Are you feeling angsty at the simmer-like pace the series seems to be arriving at some kind of cataclysmic event? Me too, but the project of this season—which is right there in the metaphoric frisson of this episode’s title—has been to tease us in this fashion: to so profoundly immerse us in the existential despair of every major character’s life that whatever happens to one or more of them will come feel on some level like a very personal loss. Throughout, the audience is being fundamentally cracked open right alongside the characters. It’s in Philip, who no longer really needs to chase after Deirdre (Clea Lewis), stubbornly and perversely pursuing her anyway, because she rejected him for not being the aggressive playboy. The man is so lost this season that he’s almost willing to allow his newly desperate honey pot to become, for Deirdre at least, an unfortunate and unnecessary deathtrap.
More haunting is the cruel irony with which Oleg Burov (Costa Ronin), simply for wanting to find out more about why his mother, Yelena (Snezhana Chernova), spent time in a gulag, has placed another target on his back. Major Kuznetsov (Sacha Slobodyanik) from Directorate K comes with a group of men to look for something, anything, that Oleg may have hidden in his room that points to some indiscretion on his part against the state. They find nothing, and regardless of whether they do in the future, there’s already a sense that Oleg has checked out on life, as if he’s realized that there’s nothing more obscene than being punished simply for wanting to know oneself.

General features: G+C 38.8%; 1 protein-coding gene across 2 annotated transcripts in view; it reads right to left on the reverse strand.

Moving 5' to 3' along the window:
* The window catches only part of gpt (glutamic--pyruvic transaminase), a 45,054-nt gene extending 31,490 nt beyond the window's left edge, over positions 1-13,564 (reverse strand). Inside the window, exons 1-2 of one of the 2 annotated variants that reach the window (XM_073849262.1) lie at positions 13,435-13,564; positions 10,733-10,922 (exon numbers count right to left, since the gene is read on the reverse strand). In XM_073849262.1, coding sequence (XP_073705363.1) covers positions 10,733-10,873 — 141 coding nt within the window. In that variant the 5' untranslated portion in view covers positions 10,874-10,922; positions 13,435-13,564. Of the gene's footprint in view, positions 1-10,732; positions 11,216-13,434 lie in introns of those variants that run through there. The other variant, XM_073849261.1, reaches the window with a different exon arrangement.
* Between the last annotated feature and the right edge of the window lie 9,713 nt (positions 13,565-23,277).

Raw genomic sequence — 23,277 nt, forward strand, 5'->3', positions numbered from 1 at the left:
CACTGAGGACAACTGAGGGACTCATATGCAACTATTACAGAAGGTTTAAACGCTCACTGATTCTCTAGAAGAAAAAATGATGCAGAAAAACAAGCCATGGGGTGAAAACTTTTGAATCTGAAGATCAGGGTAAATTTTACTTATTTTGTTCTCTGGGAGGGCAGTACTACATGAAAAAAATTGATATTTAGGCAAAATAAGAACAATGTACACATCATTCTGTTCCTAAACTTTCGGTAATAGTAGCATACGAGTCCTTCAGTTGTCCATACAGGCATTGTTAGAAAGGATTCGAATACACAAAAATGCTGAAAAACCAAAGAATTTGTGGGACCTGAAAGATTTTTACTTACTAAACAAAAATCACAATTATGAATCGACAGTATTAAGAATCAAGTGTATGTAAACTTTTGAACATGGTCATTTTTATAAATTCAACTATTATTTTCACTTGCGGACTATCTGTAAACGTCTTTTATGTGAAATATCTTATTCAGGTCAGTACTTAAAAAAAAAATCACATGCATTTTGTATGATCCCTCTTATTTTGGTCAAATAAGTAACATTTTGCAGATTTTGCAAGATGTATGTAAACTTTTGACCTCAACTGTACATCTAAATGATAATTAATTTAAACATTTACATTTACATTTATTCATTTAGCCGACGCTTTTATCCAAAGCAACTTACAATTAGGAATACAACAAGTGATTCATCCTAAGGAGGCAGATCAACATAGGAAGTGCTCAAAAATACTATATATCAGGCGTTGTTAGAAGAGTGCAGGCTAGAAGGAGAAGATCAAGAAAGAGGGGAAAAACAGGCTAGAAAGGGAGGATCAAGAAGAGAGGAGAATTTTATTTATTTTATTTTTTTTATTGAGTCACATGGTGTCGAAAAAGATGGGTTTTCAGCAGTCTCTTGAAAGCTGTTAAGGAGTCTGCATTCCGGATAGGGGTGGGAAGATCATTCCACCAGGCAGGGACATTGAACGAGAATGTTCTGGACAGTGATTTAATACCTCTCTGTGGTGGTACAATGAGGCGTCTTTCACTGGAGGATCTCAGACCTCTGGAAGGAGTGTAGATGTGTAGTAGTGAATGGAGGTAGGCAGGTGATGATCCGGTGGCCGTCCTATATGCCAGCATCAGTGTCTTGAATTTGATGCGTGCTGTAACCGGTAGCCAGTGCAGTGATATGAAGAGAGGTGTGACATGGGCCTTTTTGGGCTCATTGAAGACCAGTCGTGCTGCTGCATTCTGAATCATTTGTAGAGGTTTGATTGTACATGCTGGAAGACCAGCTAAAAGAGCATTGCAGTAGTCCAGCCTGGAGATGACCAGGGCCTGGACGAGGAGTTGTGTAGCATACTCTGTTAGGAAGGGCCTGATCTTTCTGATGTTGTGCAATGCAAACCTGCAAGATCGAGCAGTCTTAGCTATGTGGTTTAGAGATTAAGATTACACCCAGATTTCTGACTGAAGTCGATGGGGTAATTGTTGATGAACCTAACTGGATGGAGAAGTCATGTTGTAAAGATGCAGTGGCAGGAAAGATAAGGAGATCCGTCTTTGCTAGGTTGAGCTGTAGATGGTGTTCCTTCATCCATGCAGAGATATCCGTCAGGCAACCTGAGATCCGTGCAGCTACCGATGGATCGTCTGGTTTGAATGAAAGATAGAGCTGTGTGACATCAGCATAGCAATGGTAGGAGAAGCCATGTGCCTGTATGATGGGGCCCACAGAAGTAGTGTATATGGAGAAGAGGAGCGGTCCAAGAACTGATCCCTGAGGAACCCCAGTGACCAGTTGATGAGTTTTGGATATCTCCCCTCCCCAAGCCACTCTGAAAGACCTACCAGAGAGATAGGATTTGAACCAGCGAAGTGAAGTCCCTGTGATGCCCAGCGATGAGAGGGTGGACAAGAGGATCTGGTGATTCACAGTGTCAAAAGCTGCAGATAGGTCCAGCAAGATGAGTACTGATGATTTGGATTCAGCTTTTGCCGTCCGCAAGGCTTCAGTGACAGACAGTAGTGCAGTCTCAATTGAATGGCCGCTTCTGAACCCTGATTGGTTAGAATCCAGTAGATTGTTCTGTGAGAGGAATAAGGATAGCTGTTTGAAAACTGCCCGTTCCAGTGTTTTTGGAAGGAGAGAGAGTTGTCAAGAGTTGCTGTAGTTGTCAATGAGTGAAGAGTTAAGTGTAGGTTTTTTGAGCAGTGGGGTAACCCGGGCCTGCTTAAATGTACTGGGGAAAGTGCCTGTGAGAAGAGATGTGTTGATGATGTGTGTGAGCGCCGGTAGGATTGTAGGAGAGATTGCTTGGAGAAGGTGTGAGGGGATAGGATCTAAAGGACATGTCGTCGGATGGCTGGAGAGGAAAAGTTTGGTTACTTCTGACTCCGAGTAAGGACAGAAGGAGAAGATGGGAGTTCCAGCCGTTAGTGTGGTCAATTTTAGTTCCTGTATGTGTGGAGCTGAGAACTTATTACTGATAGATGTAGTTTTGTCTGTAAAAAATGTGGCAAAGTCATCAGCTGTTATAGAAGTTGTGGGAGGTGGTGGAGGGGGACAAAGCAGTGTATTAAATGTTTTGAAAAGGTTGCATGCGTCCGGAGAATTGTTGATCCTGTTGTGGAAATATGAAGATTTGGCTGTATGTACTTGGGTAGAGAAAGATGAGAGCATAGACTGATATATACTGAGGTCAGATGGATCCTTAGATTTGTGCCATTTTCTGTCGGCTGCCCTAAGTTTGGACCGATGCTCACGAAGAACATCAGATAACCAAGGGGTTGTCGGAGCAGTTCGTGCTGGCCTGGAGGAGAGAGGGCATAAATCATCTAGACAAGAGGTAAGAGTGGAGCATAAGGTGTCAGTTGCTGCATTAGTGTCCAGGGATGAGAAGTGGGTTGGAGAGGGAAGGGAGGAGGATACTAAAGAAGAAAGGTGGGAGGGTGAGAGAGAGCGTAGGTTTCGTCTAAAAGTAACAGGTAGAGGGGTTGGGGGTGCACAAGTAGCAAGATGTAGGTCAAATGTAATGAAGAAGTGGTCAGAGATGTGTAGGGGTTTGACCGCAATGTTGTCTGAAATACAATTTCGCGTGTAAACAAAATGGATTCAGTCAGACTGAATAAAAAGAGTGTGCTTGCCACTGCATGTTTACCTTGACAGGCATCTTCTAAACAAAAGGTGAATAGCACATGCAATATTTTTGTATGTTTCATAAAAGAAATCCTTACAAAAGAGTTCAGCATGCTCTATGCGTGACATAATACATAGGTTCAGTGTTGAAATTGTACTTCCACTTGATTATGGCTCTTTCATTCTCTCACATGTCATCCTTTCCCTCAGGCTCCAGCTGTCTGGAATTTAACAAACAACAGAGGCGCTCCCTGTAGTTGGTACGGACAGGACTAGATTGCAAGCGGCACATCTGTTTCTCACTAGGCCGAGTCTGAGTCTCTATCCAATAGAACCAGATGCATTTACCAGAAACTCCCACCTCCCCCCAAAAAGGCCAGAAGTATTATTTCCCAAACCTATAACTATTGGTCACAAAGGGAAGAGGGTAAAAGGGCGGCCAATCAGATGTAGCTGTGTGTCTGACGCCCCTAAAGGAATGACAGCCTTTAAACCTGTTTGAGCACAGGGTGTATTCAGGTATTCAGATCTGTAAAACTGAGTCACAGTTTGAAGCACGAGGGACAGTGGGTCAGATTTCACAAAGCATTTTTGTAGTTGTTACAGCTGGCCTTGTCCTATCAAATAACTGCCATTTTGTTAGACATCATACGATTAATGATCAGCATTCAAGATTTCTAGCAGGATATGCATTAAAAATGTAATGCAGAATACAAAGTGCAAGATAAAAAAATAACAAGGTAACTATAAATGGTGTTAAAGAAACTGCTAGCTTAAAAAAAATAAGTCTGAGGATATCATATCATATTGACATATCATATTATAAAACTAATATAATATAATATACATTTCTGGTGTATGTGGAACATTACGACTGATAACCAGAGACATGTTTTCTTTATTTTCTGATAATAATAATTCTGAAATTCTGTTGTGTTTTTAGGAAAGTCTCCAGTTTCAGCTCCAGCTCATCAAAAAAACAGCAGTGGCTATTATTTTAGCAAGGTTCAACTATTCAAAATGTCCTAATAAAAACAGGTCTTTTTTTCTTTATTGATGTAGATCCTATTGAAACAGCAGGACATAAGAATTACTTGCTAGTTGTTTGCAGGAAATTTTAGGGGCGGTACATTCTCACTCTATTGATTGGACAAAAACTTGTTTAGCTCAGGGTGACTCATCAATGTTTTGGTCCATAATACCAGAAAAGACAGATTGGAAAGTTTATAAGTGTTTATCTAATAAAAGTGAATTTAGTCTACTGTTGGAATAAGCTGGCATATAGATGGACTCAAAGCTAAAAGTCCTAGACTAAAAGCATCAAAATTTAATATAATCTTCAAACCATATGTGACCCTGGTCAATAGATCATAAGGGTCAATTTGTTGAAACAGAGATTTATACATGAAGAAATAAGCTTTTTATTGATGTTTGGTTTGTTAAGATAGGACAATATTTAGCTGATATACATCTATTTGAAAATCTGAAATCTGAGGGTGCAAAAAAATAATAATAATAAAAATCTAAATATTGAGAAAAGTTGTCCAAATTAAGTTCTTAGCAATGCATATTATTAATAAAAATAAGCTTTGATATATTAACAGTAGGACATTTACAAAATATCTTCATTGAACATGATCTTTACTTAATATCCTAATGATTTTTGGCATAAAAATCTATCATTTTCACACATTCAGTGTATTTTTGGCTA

The deepest immersion of the episode, though, is the one that feels like a communion. During one of Elizabeth and Paige’s latest training sessions, Paige really does seem like she’s ready to take on anything that the world tosses at her. “I’m sick of being scared,” Paige says, at which point Elizabeth confesses to her that she was raped when she was younger. Paige visibly feels that confession as a haunting, but Elizabeth knows that she has to change that script. So in a later scene, Elizabeth pulls Paige from the couch and from her funk, for a walk in which the two discuss Matthew, the trauma of rape, and how Elizabeth might have wanted to be a doctor if she hadn’t become a spy. Paige makes a joke that her mother doesn’t have a good bedside manner, and Elizabeth says that maybe she would have been a doctor in a third-world country, where such a manner might not be a requirement. It’s a quiet moment whose implications are loud, as this mother may have finally made a warrior out of her daughter, and by simply telling her that she should always press beyond the paths that have been preordained for her.